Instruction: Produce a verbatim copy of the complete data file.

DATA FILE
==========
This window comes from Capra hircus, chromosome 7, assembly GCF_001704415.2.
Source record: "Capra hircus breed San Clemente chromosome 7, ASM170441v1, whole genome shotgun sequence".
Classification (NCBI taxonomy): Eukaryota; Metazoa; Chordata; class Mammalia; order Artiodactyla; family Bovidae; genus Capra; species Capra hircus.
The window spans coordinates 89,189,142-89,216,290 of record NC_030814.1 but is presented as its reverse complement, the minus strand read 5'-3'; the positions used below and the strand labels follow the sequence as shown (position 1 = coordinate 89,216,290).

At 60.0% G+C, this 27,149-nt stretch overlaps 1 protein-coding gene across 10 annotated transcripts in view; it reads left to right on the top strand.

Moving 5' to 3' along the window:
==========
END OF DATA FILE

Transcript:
This window comes from Capra hircus, chromosome 7, assembly GCF_001704415.2.
Source record: "Capra hircus breed San Clemente chromosome 7, ASM170441v1, whole genome shotgun sequence".
Classification (NCBI taxonomy): Eukaryota; Metazoa; Chordata; class Mammalia; order Artiodactyla; family Bovidae; genus Capra; species Capra hircus.
The window spans coordinates 89,189,142-89,216,290 of record NC_030814.1 but is presented as its reverse complement, the minus strand read 5'-3'; the positions used below and the strand labels follow the sequence as shown (position 1 = coordinate 89,216,290).

At 60.0% G+C, this 27,149-nt stretch overlaps 1 protein-coding gene across 10 annotated transcripts in view; it reads left to right on the top strand.

Moving 5' to 3' along the window: